This is perhaps one of Shakespeare's more interesting plays, if you will. In comparison to Macbeth it isn't quite the walk in the park.
I think conceptually it enables the reader to see that characters can influence characters to such a degree that the original traits are masked and changed. Tragedy in this play is definitely a main component - and a great emphasis that perhaps the villain doesn't always find their true defeat. In a way, wasn't the "villain" successful? He lied to everyone and pretty much killed whomever got in his way.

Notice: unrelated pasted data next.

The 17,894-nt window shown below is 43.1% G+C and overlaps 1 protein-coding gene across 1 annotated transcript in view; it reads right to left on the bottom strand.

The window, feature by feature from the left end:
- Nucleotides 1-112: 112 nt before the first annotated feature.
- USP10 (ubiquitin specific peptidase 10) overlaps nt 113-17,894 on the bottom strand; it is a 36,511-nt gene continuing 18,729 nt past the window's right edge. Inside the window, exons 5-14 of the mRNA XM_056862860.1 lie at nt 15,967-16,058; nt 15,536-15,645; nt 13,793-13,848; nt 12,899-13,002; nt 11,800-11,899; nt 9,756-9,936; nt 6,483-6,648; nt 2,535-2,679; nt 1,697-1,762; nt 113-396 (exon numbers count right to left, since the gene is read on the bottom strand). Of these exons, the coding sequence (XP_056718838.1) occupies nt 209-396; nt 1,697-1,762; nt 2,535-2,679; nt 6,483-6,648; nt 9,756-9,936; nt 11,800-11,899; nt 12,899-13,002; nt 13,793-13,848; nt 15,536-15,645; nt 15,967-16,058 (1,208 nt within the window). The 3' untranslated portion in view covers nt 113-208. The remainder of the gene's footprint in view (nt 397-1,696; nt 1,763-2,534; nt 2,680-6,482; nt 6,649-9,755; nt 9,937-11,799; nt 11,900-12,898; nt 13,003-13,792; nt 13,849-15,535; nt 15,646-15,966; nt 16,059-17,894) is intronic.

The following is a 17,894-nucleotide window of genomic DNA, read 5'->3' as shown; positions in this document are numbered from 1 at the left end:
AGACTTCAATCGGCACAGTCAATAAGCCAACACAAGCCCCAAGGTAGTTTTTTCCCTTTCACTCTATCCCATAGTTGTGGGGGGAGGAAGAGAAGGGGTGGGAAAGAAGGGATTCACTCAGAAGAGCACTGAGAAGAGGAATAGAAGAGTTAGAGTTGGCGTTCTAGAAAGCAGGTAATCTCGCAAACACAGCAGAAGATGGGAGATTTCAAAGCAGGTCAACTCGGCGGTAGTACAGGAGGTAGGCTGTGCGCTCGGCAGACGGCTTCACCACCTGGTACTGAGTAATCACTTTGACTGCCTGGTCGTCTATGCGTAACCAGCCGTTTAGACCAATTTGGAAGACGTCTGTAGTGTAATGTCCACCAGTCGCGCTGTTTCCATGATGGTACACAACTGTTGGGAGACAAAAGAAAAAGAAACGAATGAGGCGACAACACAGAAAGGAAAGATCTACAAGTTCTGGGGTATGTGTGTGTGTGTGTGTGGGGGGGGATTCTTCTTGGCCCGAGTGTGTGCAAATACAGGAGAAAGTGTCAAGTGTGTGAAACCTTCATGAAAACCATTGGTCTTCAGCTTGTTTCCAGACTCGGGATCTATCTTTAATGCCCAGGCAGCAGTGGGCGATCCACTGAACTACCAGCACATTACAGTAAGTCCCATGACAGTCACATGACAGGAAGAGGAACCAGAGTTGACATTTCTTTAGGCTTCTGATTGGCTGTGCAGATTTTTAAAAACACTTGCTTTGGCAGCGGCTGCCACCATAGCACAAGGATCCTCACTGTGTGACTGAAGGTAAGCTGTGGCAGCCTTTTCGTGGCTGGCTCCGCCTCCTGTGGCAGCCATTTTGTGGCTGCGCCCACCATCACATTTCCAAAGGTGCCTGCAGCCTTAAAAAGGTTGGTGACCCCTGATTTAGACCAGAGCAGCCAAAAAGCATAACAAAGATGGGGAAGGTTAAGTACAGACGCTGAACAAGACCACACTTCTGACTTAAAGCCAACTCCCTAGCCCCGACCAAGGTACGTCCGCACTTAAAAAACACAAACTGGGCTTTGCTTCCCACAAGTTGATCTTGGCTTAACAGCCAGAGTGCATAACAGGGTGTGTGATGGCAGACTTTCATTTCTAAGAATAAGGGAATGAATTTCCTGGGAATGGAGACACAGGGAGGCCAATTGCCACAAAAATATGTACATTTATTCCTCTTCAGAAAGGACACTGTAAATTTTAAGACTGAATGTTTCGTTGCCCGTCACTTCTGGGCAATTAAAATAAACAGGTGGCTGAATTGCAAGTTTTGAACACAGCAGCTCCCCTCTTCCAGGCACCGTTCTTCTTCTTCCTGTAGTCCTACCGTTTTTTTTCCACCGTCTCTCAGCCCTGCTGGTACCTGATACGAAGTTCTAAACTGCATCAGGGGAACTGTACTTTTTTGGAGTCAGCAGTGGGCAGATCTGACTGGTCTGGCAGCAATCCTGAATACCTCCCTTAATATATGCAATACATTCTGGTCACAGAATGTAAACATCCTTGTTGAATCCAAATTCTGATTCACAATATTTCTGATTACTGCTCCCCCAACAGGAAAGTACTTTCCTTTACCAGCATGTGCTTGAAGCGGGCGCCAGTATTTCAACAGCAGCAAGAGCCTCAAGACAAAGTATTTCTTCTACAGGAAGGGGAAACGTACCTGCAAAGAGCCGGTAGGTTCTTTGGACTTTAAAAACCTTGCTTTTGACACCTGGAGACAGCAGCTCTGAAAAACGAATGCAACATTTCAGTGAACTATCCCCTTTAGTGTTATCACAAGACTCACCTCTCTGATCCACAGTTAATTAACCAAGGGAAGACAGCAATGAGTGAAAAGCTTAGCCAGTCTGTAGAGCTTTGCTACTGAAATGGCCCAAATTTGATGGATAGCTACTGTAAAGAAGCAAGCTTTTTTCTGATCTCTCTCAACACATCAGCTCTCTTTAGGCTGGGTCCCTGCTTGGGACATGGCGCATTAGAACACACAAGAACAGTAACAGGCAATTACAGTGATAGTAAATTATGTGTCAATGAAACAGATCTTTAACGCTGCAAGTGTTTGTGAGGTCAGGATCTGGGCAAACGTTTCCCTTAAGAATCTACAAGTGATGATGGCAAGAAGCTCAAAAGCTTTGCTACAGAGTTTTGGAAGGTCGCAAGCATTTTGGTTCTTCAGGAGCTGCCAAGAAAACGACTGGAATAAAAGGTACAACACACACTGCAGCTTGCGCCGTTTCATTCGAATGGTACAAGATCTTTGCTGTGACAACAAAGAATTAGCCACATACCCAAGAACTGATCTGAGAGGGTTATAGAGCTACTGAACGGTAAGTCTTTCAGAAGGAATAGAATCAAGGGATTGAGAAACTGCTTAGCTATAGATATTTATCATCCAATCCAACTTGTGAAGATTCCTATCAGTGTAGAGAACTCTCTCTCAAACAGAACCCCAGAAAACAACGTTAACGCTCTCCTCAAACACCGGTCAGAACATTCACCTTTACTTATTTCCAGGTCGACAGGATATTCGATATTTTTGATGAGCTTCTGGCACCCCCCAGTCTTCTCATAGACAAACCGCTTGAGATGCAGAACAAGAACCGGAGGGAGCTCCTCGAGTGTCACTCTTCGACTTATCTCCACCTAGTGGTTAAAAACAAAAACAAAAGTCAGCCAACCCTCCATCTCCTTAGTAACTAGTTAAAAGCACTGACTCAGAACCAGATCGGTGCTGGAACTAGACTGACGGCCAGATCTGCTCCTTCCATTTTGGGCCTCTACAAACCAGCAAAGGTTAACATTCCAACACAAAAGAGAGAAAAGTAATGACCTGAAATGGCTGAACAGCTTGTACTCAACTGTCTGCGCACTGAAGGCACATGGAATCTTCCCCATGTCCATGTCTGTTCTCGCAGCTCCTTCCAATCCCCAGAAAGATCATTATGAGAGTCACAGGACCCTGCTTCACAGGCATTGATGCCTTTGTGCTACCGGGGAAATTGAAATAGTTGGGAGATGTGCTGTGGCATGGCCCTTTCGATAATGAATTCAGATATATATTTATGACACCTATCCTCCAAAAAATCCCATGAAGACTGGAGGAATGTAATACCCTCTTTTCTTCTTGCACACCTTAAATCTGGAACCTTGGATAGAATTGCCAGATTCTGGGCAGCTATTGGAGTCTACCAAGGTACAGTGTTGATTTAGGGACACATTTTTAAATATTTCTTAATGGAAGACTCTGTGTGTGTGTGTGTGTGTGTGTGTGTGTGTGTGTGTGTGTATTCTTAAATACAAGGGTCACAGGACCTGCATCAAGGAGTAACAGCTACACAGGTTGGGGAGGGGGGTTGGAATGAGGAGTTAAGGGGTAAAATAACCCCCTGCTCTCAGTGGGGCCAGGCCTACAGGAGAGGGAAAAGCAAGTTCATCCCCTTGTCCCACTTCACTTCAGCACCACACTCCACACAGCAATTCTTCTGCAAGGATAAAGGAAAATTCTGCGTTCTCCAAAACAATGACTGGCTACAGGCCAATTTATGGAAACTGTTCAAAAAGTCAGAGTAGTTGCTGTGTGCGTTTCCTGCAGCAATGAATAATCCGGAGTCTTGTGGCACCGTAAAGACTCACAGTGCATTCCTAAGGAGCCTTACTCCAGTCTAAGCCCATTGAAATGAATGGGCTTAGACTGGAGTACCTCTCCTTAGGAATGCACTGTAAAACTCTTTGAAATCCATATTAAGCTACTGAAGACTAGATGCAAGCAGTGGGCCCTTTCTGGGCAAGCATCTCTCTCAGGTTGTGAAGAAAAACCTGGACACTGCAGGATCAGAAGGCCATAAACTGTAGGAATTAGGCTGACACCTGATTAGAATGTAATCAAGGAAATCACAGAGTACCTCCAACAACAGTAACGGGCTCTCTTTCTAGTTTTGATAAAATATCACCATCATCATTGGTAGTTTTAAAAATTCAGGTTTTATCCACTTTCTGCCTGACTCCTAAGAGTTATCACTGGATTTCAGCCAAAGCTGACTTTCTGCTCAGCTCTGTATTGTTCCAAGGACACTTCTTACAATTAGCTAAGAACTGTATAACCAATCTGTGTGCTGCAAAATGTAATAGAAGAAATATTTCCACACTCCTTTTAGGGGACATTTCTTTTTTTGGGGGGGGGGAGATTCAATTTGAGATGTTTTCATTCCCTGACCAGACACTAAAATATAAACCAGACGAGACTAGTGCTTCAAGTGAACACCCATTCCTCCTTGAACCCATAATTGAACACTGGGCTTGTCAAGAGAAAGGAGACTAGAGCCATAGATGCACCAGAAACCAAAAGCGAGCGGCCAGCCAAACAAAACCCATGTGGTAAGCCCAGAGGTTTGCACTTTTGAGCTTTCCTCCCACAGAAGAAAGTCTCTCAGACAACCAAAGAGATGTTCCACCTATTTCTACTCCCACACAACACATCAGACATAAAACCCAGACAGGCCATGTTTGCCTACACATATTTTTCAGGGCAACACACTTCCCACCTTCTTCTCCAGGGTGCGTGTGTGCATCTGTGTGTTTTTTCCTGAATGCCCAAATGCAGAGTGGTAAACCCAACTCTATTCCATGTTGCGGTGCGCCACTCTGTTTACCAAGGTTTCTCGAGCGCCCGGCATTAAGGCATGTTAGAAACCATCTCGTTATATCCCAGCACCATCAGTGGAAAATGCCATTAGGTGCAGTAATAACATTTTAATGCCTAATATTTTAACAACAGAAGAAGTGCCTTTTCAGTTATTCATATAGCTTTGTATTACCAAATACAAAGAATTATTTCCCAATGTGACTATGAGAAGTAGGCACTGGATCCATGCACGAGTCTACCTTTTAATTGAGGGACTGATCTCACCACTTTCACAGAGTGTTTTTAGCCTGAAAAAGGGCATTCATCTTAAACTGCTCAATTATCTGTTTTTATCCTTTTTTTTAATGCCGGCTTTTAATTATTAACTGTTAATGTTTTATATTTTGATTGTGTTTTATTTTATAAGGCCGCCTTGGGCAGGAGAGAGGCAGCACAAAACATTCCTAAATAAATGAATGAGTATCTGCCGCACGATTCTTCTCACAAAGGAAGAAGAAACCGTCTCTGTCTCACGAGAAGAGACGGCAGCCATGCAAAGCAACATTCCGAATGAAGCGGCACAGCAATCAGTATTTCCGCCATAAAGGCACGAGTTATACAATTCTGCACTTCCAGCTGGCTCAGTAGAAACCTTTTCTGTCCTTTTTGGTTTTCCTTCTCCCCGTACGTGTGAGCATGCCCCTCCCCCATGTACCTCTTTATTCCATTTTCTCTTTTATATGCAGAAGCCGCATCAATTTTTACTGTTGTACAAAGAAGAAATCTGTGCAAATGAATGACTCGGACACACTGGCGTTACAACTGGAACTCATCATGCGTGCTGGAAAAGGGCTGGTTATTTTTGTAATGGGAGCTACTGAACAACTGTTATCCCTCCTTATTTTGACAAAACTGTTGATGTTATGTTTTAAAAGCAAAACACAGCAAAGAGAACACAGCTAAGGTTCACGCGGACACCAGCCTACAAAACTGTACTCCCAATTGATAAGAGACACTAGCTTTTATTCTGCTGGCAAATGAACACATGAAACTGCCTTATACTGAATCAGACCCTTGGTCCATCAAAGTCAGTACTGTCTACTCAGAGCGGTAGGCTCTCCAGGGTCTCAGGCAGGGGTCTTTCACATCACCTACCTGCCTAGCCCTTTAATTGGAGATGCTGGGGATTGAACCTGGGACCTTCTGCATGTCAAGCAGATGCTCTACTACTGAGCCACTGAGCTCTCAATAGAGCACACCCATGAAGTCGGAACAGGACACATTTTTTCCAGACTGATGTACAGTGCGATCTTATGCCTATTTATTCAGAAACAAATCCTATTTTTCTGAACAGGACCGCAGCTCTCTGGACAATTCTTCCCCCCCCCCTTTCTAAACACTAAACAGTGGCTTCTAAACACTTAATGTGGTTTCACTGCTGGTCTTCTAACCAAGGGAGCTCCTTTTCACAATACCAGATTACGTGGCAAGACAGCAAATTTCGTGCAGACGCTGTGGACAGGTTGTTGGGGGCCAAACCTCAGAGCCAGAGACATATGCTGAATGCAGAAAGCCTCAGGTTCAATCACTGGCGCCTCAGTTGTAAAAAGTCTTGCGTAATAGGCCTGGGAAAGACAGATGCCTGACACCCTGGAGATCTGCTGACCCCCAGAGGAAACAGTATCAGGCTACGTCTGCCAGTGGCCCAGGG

White actors have continued to take the role. These include British performers Paul Scofield at the Royal National Theatre in 1980, Anthony Hopkins in the BBC Shakespeare television production (1981), and Michael Gambon in a stage production at Scarborough directed by Alan Ayckbourn in 1990. In 1997, Patrick Stewart took the role with the Shakespeare Theatre Company (Washington, .) in a race-bending performance, in a "photo negative" production of a white Othello with an otherwise all-black cast. Stewart had wanted to play the title role since the age of 14, so he and director Jude Kelly inverted the play so Othello became a comment on a white man entering a black society.   Two Indian adaptations of Othello has been released. In 1997, Kaliyattam the Malayalam film adaptation starred Suresh Gopi playing the Othello part in the role of Kannan Perumalayan. In 2006, Omkara , the Bollywood version of Othello , Othello née Omkara 'Omi' Shukla was played by Ajay Devgan . In 2016, baritone and actor David Serero took the role in a Moroccan adaptation in New York.